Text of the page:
Five post-graduates in search of a blog

Speedily put together at the SGSAH research blogging event

Late 17th Century commonplace book

By Beinecke Flickr Laboratory (Commonplace Book, late 17th Century) [Public domain], via Wikimedia Commons

The question we collectively want to ask: why are we doing this? [laughs]

[long pause]

* To document and reflect on a practice!

* To connect with like-minded folk.

* To reach source material that isn’t available in the archives.

* Umm…

* To create an online portfolio through which to present myself and my work to the wider world.

Haven’t we forgotten something? -Wha? Exactly! – ‘…’?

Perhaps a question we should address first is what are we actually planning on doing?

* A blog, of course. I would like my blog to pull things together, but also to get stuff and dissect it – tear it to bits.

* Have you heard of the practice of using commonplace books? I think they were popular in the 18thC … It’s somewhere you would provide common entries in the same book. People wrote down and recorded medical and cooking recipes, letters, poems, tables of weights and measures, proverbs, prayers, legal formulae, etc. You can read more about it on wikipedia. Do you remember autograph books!? People would make little personalised entries into your book, drawings, etc. It’s a similar kind of thing really.

Late 17th century commonplace book

By Beinecke Flickr Laboratory (Commonplace Book, late 17th Century) [Public domain], via Wikimedia Commons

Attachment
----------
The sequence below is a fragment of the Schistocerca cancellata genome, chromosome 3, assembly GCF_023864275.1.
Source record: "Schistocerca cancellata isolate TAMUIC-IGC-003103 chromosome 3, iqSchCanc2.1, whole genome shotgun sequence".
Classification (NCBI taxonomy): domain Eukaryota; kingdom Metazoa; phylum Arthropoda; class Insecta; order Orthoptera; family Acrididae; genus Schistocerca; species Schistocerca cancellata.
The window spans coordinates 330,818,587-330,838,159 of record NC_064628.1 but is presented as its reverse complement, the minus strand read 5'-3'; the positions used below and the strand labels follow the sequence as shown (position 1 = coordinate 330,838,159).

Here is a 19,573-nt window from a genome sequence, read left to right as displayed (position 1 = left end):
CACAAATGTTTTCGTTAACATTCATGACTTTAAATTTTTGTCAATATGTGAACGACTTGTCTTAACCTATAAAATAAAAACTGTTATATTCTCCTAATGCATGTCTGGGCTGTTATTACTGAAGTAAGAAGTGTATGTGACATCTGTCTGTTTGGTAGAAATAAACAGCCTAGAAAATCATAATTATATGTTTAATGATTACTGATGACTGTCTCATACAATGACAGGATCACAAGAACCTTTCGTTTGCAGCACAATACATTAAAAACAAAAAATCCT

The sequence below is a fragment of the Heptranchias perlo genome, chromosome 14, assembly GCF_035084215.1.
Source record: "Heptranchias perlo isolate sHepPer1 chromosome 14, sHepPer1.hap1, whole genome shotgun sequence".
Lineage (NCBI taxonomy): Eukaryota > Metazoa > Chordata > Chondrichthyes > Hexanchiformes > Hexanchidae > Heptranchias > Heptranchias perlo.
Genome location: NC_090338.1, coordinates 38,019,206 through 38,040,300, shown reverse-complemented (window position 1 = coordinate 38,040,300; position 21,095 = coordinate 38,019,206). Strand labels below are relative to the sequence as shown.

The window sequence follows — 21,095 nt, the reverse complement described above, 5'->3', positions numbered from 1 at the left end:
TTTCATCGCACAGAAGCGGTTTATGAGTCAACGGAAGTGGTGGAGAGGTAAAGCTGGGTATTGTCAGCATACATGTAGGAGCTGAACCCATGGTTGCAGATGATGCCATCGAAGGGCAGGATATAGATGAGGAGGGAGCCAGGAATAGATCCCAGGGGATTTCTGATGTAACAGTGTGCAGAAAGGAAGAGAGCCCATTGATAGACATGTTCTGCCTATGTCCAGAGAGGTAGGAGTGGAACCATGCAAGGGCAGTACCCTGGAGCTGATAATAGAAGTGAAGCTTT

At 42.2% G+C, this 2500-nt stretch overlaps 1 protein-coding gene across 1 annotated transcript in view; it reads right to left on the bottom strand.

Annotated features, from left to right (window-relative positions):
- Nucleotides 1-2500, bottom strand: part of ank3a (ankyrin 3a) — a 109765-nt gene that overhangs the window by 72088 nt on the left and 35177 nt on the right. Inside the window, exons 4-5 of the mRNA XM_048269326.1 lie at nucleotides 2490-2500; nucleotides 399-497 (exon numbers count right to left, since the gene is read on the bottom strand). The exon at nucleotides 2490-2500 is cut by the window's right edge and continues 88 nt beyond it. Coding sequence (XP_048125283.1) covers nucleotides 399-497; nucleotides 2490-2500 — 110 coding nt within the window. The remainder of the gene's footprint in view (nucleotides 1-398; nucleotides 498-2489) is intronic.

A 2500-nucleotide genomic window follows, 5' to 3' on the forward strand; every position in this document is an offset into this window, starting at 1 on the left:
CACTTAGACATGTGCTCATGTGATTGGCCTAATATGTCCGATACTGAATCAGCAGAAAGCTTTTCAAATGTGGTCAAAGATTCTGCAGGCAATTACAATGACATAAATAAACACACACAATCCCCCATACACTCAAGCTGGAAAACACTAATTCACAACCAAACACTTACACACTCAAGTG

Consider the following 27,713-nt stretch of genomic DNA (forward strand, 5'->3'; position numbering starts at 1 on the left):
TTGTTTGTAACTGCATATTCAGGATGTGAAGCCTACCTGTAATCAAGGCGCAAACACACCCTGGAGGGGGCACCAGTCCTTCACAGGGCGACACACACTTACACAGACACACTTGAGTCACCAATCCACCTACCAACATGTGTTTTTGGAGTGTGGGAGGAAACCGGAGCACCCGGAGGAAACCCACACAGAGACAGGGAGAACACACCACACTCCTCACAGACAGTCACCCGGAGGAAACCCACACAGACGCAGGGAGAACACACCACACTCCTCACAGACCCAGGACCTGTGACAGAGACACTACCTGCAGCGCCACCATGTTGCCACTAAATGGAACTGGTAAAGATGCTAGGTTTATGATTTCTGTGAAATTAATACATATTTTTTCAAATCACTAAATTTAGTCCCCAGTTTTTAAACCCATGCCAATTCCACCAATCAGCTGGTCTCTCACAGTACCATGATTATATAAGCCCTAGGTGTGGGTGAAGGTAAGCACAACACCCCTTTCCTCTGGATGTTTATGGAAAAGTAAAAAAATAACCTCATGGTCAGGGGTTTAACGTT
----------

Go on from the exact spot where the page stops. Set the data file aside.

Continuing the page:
* Well, I like the idea of a blog as a sketch book… Through the perspective of your methodology to look at your research and your interests… I like the idea of my blog as a muse!

* I would like to design an online persona for myself. I want to be somebody on the internet! I plan on defining and classifying myself for all the world to see, though I have to say this is a bit of a scary thought.

* I like the idea of a looking-glass, or prism, through which my research can be refracted to the world. So there.

Shall we do some “whos”? Cause everyone in a way is trying to reach someone different, and there are any number of audiences to reach. Good idea.

Who are you going to write for?

* I struggle on how to address …. How do we even call “them”? … The ordinary folk? [i.e. non-academic audiences, of course, haha] The members of the general public… the Muggles [haha] Is that offensive? Are we really that sheltered?

* … artists, audiences, or maybe researchers. I don’t know, should I be more specific?

* Oral historians, special interest groups specific to certain regions, writers… and readers I suppose. Oh, and former lace workers as well as sound archivists! They would be important to reach.

* Nobody.

* My peers!

* My mum.

Okay okay try and stick to serious answers, please.

* Because I am drawing from lots of different fields, I feel really enthusiastic about them… but they might not be so interested in me. I would like to reach out. I especially want to talk to anyone interested in the WWI Centenary given the timeliness of the topic! And I would absolutely love it if people who had no academic affiliation would like to read my blog.